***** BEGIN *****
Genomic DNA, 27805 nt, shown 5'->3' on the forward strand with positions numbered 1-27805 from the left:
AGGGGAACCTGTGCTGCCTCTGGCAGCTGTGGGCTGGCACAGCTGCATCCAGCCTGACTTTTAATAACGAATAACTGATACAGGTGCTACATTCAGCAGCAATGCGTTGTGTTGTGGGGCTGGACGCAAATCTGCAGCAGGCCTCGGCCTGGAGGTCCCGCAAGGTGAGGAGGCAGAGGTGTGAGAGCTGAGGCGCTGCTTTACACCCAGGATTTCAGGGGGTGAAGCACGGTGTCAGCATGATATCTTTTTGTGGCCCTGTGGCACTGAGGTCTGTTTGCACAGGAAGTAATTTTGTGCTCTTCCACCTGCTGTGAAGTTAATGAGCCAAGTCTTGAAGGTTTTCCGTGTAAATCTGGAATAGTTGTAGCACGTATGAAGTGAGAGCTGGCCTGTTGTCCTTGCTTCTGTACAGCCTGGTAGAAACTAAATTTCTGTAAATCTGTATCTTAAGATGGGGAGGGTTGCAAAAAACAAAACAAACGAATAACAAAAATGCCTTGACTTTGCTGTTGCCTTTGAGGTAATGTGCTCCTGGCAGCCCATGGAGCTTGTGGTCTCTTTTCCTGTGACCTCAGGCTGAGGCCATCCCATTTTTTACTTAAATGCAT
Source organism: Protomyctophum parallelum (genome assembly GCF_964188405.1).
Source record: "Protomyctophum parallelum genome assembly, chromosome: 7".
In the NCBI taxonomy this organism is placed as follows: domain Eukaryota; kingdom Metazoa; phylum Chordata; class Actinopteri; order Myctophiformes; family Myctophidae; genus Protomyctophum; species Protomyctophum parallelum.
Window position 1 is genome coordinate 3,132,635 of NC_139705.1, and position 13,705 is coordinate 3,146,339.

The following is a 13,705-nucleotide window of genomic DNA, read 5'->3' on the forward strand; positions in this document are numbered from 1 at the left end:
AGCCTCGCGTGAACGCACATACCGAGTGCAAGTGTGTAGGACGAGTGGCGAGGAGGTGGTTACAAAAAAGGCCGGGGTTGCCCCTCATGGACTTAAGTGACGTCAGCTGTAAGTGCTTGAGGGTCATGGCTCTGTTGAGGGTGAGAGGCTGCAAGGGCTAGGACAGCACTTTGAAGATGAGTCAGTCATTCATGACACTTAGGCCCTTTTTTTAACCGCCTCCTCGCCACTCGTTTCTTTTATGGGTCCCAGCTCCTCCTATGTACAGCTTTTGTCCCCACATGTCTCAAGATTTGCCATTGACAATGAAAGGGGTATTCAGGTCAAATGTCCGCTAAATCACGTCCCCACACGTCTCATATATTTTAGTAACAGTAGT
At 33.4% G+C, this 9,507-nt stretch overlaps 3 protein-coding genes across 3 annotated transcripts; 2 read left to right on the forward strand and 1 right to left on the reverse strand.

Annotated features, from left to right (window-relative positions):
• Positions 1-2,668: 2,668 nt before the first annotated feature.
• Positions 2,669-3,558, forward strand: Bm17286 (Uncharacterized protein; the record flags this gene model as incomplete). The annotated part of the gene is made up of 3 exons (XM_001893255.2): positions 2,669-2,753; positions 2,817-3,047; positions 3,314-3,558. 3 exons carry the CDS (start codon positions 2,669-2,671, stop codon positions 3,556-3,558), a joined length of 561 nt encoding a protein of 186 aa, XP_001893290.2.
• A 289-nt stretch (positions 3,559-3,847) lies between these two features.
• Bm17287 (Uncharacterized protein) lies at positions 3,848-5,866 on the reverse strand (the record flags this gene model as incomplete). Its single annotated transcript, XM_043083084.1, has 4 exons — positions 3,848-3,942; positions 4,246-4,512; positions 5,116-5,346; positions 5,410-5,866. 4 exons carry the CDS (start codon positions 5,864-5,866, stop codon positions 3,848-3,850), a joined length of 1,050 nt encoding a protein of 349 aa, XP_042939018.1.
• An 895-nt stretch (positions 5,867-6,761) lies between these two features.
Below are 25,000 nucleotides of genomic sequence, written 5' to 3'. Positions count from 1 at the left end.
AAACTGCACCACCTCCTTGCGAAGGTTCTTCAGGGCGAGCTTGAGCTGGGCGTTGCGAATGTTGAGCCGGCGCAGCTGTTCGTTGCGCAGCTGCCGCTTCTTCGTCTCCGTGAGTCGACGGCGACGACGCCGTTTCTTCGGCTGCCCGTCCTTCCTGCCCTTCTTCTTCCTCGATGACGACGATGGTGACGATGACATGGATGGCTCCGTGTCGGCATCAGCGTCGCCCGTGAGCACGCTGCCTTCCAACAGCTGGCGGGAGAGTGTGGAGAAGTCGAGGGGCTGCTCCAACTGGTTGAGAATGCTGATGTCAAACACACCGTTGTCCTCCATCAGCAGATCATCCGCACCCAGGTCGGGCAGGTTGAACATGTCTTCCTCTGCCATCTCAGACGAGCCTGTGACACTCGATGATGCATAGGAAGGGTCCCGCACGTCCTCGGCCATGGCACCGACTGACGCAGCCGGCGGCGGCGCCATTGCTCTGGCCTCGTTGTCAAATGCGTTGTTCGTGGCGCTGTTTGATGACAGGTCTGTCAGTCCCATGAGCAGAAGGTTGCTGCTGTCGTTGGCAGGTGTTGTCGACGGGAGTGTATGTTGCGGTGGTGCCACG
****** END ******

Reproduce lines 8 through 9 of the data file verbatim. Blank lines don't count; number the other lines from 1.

AGCCTCGCGTGAACGCACATACCGAGTGCAAGTGTGTAGGACGAGTGGCGAGGAGGTGGTTACAAAAAAGGCCGGGGTTGCCCCTCATGGACTTAAGTGACGTCAGCTGTAAGTGCTTGAGGGTCATGGCTCTGTTGAGGGTGAGAGGCTGCAAGGGCTAGGACAGCACTTTGAAGATGAGTCAGTCATTCATGACACTTAGGCCCTTTTTTTAACCGCCTCCTCGCCACTCGTTTCTTTTATGGGTCCCAGCTCCTCCTATGTACAGCTTTTGTCCCCACATGTCTCAAGATTTGCCATTGACAATGAAAGGGGTATTCAGGTCAAATGTCCGCTAAATCACGTCCCCACACGTCTCATATATTTTAGTAACAGTAGT
At 33.4% G+C, this 9,507-nt stretch overlaps 3 protein-coding genes across 3 annotated transcripts; 2 read left to right on the forward strand and 1 right to left on the reverse strand.